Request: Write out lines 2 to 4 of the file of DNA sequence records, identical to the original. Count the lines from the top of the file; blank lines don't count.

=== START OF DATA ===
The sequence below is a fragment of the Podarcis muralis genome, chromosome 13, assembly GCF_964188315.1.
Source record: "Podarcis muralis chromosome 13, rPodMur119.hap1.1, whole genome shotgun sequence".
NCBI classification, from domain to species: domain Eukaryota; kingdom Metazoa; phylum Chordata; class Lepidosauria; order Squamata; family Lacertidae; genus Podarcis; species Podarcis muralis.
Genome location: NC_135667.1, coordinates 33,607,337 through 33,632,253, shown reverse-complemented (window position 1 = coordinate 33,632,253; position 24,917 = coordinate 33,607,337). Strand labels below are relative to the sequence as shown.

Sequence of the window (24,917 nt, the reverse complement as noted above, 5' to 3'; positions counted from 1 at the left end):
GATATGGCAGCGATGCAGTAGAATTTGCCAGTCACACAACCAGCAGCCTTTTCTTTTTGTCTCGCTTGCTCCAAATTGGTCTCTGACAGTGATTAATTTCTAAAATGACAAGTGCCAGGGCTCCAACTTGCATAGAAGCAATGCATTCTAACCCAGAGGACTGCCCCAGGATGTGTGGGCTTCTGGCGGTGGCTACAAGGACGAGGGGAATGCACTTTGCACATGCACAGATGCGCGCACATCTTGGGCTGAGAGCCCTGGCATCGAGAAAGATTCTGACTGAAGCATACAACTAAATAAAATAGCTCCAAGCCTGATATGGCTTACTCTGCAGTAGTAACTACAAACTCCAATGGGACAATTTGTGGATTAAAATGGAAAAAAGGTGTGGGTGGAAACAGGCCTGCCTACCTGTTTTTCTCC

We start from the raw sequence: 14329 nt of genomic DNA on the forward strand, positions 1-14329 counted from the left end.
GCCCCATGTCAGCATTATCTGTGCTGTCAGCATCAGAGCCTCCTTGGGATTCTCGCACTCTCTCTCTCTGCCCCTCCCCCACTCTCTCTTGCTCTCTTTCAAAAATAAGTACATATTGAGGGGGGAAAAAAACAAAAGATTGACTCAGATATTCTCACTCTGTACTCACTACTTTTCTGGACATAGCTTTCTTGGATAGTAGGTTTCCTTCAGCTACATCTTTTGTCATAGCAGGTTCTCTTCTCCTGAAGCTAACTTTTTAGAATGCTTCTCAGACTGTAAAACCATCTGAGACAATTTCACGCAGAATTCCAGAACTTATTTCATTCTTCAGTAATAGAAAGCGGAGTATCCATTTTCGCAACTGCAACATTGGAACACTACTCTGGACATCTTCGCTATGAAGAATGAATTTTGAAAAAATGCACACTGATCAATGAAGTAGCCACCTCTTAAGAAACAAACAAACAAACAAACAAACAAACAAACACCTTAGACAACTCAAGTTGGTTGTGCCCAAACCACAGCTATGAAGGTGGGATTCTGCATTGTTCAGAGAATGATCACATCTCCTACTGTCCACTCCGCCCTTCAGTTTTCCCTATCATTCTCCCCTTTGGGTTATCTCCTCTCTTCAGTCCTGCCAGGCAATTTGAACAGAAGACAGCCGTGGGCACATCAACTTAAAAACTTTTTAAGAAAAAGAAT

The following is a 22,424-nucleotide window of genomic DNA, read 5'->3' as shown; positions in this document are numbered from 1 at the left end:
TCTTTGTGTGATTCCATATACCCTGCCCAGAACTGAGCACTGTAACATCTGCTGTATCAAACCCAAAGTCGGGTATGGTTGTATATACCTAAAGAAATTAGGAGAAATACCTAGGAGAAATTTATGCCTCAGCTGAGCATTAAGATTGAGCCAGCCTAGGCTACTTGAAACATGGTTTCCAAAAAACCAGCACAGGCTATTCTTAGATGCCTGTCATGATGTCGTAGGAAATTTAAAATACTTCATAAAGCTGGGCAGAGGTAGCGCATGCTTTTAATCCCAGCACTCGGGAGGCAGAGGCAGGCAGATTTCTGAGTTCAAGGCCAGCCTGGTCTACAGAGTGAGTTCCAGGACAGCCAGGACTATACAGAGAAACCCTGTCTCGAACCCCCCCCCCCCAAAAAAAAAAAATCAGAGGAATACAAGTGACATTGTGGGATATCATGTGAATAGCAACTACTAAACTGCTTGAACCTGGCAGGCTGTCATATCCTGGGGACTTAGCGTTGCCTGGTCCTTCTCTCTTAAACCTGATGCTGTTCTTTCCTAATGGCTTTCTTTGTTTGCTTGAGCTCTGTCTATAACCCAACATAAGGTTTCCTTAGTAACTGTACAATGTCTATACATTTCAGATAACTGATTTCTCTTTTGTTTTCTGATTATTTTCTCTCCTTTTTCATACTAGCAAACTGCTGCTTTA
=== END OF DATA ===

Source record: "Podarcis muralis chromosome 13, rPodMur119.hap1.1, whole genome shotgun sequence".
NCBI classification, from domain to species: domain Eukaryota; kingdom Metazoa; phylum Chordata; class Lepidosauria; order Squamata; family Lacertidae; genus Podarcis; species Podarcis muralis.
Genome location: NC_135667.1, coordinates 33,607,337 through 33,632,253, shown reverse-complemented (window position 1 = coordinate 33,632,253; position 24,917 = coordinate 33,607,337). Strand labels below are relative to the sequence as shown.